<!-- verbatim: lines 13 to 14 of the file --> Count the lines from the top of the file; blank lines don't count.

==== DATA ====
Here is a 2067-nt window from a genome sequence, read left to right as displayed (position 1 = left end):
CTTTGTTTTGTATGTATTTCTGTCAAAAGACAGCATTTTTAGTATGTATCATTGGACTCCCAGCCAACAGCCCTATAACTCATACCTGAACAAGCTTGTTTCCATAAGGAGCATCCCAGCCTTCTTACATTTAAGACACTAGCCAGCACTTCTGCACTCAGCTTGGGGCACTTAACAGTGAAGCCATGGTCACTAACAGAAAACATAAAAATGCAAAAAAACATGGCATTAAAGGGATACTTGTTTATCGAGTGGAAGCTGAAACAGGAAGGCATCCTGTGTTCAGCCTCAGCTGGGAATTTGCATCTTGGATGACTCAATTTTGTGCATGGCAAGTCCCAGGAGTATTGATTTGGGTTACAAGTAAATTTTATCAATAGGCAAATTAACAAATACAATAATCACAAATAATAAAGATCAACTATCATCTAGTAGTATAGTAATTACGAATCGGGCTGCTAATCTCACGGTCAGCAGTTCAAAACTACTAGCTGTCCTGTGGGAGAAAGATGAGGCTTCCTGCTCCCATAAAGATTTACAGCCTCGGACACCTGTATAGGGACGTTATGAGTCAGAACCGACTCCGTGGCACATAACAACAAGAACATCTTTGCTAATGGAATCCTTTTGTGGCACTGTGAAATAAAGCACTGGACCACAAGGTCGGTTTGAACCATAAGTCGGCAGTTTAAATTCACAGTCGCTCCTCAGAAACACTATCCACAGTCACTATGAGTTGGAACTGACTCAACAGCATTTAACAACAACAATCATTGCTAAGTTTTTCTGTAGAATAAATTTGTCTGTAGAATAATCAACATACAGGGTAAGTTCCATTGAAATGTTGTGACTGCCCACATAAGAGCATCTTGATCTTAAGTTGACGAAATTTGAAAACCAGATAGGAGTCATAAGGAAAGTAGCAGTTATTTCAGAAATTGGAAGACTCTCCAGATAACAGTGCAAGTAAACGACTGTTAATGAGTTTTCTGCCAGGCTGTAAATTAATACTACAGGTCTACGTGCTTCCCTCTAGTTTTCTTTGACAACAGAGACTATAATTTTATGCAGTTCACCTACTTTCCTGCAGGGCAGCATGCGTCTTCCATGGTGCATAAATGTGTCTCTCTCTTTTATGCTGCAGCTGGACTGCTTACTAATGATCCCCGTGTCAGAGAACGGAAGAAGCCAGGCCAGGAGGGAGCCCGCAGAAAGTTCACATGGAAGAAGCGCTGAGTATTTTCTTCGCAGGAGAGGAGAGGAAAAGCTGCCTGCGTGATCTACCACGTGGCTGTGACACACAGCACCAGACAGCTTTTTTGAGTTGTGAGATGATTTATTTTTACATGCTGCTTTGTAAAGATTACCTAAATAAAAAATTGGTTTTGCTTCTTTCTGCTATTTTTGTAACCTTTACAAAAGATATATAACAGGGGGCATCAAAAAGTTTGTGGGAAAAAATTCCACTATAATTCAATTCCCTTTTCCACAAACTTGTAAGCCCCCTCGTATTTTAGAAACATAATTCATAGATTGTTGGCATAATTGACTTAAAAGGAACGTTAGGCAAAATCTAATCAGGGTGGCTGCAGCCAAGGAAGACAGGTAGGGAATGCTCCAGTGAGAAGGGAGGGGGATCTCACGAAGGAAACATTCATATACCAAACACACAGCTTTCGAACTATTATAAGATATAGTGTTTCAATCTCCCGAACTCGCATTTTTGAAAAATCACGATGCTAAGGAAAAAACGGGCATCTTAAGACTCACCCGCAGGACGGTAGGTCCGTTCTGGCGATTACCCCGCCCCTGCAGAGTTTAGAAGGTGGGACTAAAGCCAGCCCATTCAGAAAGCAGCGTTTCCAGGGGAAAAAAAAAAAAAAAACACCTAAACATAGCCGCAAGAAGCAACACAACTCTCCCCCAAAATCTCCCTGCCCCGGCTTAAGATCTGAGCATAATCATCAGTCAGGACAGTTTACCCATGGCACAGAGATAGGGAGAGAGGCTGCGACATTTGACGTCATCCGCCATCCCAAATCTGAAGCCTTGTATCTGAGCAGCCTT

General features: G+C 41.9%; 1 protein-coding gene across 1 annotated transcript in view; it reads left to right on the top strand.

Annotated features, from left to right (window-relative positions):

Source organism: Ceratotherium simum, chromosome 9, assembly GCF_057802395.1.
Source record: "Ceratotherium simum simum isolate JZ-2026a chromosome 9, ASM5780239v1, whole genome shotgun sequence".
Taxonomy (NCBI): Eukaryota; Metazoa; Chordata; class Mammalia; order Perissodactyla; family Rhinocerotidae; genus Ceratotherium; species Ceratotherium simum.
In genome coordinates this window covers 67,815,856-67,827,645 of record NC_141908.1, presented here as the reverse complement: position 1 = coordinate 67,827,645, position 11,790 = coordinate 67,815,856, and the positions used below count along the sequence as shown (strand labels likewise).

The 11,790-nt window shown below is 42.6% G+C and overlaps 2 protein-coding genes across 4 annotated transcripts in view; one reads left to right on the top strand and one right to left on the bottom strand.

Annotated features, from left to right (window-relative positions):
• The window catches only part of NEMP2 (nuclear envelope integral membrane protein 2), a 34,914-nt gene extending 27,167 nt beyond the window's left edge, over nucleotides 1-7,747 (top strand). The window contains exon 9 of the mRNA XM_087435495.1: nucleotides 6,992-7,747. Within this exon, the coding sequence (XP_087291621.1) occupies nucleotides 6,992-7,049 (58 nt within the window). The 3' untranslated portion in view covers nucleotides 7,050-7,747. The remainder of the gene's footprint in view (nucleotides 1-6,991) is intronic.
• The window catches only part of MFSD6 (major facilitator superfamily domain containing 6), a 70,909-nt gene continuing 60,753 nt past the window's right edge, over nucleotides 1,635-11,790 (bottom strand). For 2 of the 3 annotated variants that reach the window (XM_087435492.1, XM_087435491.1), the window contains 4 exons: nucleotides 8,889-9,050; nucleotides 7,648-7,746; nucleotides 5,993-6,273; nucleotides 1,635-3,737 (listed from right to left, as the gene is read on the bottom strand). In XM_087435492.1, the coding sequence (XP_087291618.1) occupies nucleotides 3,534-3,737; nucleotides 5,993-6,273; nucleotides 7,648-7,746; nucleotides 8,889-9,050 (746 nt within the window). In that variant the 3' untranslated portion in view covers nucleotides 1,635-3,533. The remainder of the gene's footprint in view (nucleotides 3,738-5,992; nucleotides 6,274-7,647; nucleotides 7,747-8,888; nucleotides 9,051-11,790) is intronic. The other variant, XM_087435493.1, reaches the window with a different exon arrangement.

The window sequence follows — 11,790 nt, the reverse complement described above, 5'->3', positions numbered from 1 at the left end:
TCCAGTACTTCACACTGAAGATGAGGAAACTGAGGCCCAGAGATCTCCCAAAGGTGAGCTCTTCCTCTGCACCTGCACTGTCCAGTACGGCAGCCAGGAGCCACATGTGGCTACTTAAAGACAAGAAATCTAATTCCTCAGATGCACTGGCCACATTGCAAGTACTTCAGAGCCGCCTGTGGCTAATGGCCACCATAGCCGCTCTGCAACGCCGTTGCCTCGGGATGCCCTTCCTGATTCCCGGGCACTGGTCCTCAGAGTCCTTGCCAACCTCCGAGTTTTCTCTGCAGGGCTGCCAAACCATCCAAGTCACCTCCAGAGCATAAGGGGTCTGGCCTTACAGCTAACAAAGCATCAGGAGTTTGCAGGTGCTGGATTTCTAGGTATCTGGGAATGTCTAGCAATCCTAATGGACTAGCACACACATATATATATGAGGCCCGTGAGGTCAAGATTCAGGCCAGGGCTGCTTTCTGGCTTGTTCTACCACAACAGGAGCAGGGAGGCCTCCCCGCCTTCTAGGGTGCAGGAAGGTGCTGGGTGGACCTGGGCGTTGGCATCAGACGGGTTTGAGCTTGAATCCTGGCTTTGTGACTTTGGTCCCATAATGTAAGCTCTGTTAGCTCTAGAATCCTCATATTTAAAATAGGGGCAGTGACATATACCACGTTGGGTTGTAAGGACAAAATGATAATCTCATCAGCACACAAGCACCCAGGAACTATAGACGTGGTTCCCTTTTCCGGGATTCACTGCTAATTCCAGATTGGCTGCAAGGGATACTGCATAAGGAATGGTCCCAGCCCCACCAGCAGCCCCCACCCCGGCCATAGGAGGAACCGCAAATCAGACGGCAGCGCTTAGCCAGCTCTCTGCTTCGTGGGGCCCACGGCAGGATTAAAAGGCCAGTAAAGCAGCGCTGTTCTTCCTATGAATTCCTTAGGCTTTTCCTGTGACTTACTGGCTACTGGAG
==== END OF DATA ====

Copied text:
The window sequence follows — 11,790 nt, the reverse complement described above, 5'->3', positions numbered from 1 at the left end:
TCCAGTACTTCACACTGAAGATGAGGAAACTGAGGCCCAGAGATCTCCCAAAGGTGAGCTCTTCCTCTGCACCTGCACTGTCCAGTACGGCAGCCAGGAGCCACATGTGGCTACTTAAAGACAAGAAATCTAATTCCTCAGATGCACTGGCCACATTGCAAGTACTTCAGAGCCGCCTGTGGCTAATGGCCACCATAGCCGCTCTGCAACGCCGTTGCCTCGGGATGCCCTTCCTGATTCCCGGGCACTGGTCCTCAGAGTCCTTGCCAACCTCCGAGTTTTCTCTGCAGGGCTGCCAAACCATCCAAGTCACCTCCAGAGCATAAGGGGTCTGGCCTTACAGCTAACAAAGCATCAGGAGTTTGCAGGTGCTGGATTTCTAGGTATCTGGGAATGTCTAGCAATCCTAATGGACTAGCACACACATATATATATGAGGCCCGTGAGGTCAAGATTCAGGCCAGGGCTGCTTTCTGGCTTGTTCTACCACAACAGGAGCAGGGAGGCCTCCCCGCCTTCTAGGGTGCAGGAAGGTGCTGGGTGGACCTGGGCGTTGGCATCAGACGGGTTTGAGCTTGAATCCTGGCTTTGTGACTTTGGTCCCATAATGTAAGCTCTGTTAGCTCTAGAATCCTCATATTTAAAATAGGGGCAGTGACATATACCACGTTGGGTTGTAAGGACAAAATGATAATCTCATCAGCACACAAGCACCCAGGAACTATAGACGTGGTTCCCTTTTCCGGGATTCACTGCTAATTCCAGATTGGCTGCAAGGGATACTGCATAAGGAATGGTCCCAGCCCCACCAGCAGCCCCCACCCCGGCCATAGGAGGAACCGCAAATCAGACGGCAGCGCTTAGCCAGCTCTCTGCTTCGTGGGGCCCACGGCAGGATTAAAAGGCCAGTAAAGCAGCGCTGTTCTTCCTATGAATTCCTTAGGCTTTTCCTGTGACTTACTGGCTACTGGAG